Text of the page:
2. The bug wasn't reported

              As plenty of people have mentioned, this is still the merge window, it's possible that a further merge will rectify the issue. If this was happening at RC1 or 2 then fair enough, but even then "disaster" is way over the top.

              Is it really that hard to shoot a mail over the the LKML saying "someone might wanna take a look at this performance regression that our benchmarks picked up"? It's just the right thing to do, especially if your entire business is based on Linux like Phoronix's is.

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              • #52
                Originally posted by Michael View Post
                Errm no, I am not looking for the kernel developers to pay me. As I've said before I am happy to run such trackers for free software projects such as the kernel as long as they are being used well.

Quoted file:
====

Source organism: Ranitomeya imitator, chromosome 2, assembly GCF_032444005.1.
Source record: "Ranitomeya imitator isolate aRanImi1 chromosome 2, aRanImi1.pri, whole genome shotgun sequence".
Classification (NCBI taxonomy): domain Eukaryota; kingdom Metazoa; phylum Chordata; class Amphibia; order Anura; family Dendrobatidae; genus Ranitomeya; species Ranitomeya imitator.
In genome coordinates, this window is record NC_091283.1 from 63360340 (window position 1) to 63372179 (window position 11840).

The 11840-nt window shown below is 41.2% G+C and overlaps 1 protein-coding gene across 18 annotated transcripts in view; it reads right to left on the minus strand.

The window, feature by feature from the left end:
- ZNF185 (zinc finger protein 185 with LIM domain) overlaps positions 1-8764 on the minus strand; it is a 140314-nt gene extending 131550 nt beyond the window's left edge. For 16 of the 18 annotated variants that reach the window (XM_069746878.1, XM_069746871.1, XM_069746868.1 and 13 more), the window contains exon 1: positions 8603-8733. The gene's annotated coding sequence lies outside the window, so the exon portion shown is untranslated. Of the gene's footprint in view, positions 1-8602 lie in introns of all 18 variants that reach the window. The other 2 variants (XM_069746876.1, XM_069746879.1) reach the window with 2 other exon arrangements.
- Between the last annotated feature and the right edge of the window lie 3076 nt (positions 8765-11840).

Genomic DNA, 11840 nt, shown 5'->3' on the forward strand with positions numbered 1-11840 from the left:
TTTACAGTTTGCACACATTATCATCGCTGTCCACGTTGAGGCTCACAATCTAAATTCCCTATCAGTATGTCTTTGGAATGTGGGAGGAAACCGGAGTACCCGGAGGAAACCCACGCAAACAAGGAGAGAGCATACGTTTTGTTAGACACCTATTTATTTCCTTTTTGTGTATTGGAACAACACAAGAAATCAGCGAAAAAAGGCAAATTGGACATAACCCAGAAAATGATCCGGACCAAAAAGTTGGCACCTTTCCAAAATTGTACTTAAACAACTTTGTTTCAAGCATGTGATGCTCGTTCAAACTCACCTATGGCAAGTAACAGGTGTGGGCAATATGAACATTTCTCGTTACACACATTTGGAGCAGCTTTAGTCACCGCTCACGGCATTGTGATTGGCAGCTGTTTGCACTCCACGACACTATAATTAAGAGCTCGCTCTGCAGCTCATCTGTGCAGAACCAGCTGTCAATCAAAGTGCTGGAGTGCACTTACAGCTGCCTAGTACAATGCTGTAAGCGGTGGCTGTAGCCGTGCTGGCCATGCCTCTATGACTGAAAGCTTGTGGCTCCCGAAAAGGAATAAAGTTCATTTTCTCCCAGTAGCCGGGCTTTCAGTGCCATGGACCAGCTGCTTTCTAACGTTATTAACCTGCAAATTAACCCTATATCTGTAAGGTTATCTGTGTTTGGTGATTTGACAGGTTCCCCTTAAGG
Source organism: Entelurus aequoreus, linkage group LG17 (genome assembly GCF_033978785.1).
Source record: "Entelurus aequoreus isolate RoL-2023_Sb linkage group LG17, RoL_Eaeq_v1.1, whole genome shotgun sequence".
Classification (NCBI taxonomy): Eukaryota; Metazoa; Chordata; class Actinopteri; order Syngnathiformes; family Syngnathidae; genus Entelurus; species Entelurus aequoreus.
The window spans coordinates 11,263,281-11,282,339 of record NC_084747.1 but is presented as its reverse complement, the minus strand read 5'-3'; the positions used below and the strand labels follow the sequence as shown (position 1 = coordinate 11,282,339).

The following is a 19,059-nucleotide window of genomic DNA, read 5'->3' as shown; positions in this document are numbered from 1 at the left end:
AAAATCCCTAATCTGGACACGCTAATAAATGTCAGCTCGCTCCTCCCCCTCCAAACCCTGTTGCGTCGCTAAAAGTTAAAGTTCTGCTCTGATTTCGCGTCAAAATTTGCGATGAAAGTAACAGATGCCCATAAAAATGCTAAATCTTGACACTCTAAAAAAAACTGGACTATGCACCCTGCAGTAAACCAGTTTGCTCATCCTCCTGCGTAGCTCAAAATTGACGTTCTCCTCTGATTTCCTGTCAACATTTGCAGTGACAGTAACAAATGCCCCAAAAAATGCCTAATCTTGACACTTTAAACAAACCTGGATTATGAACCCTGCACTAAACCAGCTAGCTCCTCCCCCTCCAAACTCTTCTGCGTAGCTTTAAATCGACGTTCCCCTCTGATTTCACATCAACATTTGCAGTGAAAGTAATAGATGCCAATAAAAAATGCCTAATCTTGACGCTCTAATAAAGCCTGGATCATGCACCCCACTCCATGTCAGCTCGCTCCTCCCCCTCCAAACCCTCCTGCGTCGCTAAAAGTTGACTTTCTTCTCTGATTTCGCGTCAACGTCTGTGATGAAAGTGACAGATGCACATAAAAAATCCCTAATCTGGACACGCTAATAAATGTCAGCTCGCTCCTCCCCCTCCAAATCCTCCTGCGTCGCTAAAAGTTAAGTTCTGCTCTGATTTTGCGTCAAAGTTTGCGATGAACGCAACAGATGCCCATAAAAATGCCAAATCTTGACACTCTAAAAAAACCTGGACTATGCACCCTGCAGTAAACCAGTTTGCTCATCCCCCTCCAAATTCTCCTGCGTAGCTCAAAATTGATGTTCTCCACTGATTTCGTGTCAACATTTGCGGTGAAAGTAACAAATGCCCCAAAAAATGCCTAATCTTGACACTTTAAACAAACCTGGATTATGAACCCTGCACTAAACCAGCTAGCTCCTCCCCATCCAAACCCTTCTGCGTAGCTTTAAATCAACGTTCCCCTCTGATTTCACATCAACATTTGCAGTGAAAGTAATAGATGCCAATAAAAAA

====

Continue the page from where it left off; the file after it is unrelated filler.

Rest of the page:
Is your point that none of the developers noticed the regression on Phoromatic which you host for free?

                If your tool is noticing regressions based on specific commits why not get Phoromatic to e-mail directly the committer with an automated warning?

                Hopefully the developer will either get it fixed, reverted or explain why a regression was necessary. The latter would provide extra information for your articles so you wont need to pad them out with so many graphs.

                As numerous people have said the merge window is for getting all the new code in (which in it's self is a huge achievement)